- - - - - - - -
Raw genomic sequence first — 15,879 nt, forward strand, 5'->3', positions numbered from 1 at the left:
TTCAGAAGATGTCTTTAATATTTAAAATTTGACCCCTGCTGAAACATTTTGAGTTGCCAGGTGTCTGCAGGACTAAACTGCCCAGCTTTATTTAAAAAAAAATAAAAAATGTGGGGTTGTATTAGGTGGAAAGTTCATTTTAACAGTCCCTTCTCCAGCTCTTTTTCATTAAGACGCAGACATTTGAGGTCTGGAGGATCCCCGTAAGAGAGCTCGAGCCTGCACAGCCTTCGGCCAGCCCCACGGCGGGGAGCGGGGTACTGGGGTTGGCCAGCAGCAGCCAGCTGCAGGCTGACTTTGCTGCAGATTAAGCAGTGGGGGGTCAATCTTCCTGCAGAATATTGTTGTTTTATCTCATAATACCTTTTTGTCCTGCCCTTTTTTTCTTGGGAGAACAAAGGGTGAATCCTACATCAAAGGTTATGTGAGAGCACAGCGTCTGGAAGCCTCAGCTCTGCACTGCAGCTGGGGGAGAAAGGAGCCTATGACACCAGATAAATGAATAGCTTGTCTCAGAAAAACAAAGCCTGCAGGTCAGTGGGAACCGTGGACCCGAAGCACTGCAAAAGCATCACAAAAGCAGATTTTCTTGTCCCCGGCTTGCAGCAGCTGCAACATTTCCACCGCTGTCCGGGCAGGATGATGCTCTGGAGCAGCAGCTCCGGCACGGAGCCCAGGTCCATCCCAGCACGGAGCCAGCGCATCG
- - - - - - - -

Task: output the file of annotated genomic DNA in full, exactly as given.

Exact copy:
Raw genomic sequence first — 15,879 nt, forward strand, 5'->3', positions numbered from 1 at the left:
TTCAGAAGATGTCTTTAATATTTAAAATTTGACCCCTGCTGAAACATTTTGAGTTGCCAGGTGTCTGCAGGACTAAACTGCCCAGCTTTATTTAAAAAAAAATAAAAAATGTGGGGTTGTATTAGGTGGAAAGTTCATTTTAACAGTCCCTTCTCCAGCTCTTTTTCATTAAGACGCAGACATTTGAGGTCTGGAGGATCCCCGTAAGAGAGCTCGAGCCTGCACAGCCTTCGGCCAGCCCCACGGCGGGGAGCGGGGTACTGGGGTTGGCCAGCAGCAGCCAGCTGCAGGCTGACTTTGCTGCAGATTAAGCAGTGGGGGGTCAATCTTCCTGCAGAATATTGTTGTTTTATCTCATAATACCTTTTTGTCCTGCCCTTTTTTTCTTGGGAGAACAAAGGGTGAATCCTACATCAAAGGTTATGTGAGAGCACAGCGTCTGGAAGCCTCAGCTCTGCACTGCAGCTGGGGGAGAAAGGAGCCTATGACACCAGATAAATGAATAGCTTGTCTCAGAAAAACAAAGCCTGCAGGTCAGTGGGAACCGTGGACCCGAAGCACTGCAAAAGCATCACAAAAGCAGATTTTCTTGTCCCCGGCTTGCAGCAGCTGCAACATTTCCACCGCTGTCCGGGCAGGATGATGCTCTGGAGCAGCAGCTCCGGCACGGAGCCCAGGTCCATCCCAGCACGGAGCCAGCGCATCG